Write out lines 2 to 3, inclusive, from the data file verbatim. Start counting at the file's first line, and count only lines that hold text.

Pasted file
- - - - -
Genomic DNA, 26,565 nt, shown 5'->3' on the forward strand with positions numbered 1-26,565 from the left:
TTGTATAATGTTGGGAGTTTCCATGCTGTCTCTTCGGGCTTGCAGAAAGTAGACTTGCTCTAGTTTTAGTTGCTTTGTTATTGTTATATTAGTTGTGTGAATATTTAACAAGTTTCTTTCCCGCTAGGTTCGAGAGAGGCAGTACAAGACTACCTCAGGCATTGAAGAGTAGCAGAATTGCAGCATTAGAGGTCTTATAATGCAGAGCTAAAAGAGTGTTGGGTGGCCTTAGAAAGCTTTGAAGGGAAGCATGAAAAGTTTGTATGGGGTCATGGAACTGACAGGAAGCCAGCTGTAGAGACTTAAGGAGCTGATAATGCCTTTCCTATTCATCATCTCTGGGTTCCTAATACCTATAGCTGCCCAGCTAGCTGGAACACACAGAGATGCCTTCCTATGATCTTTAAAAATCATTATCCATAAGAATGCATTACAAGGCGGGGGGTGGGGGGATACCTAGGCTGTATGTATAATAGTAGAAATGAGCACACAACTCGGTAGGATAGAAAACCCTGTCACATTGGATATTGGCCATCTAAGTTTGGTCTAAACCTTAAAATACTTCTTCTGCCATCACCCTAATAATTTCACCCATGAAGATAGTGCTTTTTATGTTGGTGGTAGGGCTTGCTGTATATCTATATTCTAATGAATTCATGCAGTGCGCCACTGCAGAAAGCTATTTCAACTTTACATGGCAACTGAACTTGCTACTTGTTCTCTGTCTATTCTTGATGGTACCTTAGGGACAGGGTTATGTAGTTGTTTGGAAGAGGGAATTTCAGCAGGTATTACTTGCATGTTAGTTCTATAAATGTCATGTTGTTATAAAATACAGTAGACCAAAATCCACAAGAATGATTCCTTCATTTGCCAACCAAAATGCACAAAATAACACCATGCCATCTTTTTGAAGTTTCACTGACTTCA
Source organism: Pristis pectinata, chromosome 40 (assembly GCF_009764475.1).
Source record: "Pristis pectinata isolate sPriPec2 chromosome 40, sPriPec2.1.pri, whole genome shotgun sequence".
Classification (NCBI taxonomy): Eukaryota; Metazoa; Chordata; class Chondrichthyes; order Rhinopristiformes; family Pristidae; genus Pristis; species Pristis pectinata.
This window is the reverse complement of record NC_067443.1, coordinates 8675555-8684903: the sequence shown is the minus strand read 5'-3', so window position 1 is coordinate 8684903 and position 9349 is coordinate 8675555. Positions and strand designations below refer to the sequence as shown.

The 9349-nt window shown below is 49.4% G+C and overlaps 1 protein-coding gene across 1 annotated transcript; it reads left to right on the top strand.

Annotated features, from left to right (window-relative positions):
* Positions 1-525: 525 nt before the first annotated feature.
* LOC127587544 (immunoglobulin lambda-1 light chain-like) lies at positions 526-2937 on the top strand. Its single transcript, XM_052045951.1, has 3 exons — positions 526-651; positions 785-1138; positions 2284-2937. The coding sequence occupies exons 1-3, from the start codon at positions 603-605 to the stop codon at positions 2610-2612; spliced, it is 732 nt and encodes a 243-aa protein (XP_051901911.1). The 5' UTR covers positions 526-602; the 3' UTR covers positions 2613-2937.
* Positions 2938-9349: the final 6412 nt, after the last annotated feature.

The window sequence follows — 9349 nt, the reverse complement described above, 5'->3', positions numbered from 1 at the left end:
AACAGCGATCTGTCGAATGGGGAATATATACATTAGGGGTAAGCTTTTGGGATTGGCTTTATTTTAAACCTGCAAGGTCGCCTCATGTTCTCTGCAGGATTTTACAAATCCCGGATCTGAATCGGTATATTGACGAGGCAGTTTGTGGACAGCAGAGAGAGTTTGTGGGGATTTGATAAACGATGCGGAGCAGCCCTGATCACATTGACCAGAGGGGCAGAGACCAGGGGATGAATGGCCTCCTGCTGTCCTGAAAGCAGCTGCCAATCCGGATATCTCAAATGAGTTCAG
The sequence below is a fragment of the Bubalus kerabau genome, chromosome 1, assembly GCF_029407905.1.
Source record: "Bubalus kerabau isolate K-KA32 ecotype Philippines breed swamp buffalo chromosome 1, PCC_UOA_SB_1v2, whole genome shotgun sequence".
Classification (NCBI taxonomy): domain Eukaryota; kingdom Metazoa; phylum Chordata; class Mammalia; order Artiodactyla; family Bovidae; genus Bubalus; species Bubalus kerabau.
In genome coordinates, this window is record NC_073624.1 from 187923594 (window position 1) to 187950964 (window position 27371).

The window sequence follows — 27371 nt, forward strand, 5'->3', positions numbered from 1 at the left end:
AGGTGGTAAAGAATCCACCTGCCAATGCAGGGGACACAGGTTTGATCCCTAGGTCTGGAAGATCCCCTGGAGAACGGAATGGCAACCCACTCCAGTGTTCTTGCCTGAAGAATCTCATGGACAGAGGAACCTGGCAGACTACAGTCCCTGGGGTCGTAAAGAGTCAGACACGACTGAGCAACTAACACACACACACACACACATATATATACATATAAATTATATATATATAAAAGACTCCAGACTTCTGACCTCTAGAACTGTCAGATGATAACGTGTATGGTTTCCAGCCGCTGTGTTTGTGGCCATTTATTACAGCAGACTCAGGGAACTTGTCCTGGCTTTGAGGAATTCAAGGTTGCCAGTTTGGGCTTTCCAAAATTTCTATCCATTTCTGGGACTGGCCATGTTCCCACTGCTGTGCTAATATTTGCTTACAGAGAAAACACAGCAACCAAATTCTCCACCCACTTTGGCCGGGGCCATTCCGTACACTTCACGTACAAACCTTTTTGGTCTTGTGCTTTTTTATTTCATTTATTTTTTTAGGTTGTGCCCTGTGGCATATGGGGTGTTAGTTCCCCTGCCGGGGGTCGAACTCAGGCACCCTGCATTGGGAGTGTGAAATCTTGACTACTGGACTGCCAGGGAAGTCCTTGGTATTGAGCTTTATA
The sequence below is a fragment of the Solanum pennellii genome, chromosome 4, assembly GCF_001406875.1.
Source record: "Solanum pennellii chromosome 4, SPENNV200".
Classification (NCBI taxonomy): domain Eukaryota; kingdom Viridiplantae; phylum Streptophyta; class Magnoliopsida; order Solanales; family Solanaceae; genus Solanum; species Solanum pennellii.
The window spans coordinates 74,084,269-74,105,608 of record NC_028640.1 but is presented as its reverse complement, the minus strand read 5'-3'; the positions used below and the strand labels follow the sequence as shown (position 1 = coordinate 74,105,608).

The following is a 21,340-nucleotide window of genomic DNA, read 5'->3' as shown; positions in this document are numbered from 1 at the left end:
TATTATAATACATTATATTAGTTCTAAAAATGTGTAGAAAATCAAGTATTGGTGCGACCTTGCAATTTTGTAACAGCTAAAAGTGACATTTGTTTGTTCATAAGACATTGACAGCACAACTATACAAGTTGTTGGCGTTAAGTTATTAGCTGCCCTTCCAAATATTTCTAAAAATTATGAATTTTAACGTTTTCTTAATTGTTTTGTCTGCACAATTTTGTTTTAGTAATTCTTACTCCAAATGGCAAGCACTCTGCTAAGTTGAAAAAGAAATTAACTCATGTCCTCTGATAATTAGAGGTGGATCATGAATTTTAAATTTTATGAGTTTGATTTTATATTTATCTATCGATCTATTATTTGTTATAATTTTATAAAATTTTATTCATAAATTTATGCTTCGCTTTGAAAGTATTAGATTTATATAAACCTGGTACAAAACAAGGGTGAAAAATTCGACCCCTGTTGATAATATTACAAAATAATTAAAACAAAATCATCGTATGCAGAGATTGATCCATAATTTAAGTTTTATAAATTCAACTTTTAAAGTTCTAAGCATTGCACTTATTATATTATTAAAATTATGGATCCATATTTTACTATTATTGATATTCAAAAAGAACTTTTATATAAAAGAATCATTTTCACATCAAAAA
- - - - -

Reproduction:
TTGTATAATGTTGGGAGTTTCCATGCTGTCTCTTCGGGCTTGCAGAAAGTAGACTTGCTCTAGTTTTAGTTGCTTTGTTATTGTTATATTAGTTGTGTGAATATTTAACAAGTTTCTTTCCCGCTAGGTTCGAGAGAGGCAGTACAAGACTACCTCAGGCATTGAAGAGTAGCAGAATTGCAGCATTAGAGGTCTTATAATGCAGAGCTAAAAGAGTGTTGGGTGGCCTTAGAAAGCTTTGAAGGGAAGCATGAAAAGTTTGTATGGGGTCATGGAACTGACAGGAAGCCAGCTGTAGAGACTTAAGGAGCTGATAATGCCTTTCCTATTCATCATCTCTGGGTTCCTAATACCTATAGCTGCCCAGCTAGCTGGAACACACAGAGATGCCTTCCTATGATCTTTAAAAATCATTATCCATAAGAATGCATTACAAGGCGGGGGGTGGGGGGATACCTAGGCTGTATGTATAATAGTAGAAATGAGCACACAACTCGGTAGGATAGAAAACCCTGTCACATTGGATATTGGCCATCTAAGTTTGGTCTAAACCTTAAAATACTTCTTCTGCCATCACCCTAATAATTTCACCCATGAAGATAGTGCTTTTTATGTTGGTGGTAGGGCTTGCTGTATATCTATATTCTAATGAATTCATGCAGTGCGCCACTGCAGAAAGCTATTTCAACTTTACATGGCAACTGAACTTGCTACTTGTTCTCTGTCTATTCTTGATGGTACCTTAGGGACAGGGTTATGTAGTTGTTTGGAAGAGGGAATTTCAGCAGGTATTACTTGCATGTTAGTTCTATAAATGTCATGTTGTTATAAAATACAGTAGACCAAAATCCACAAGAATGATTCCTTCATTTGCCAACCAAAATGCACAAAATAACACCATGCCATCTTTTTGAAGTTTCACTGACTTCA
Source organism: Pristis pectinata, chromosome 40 (assembly GCF_009764475.1).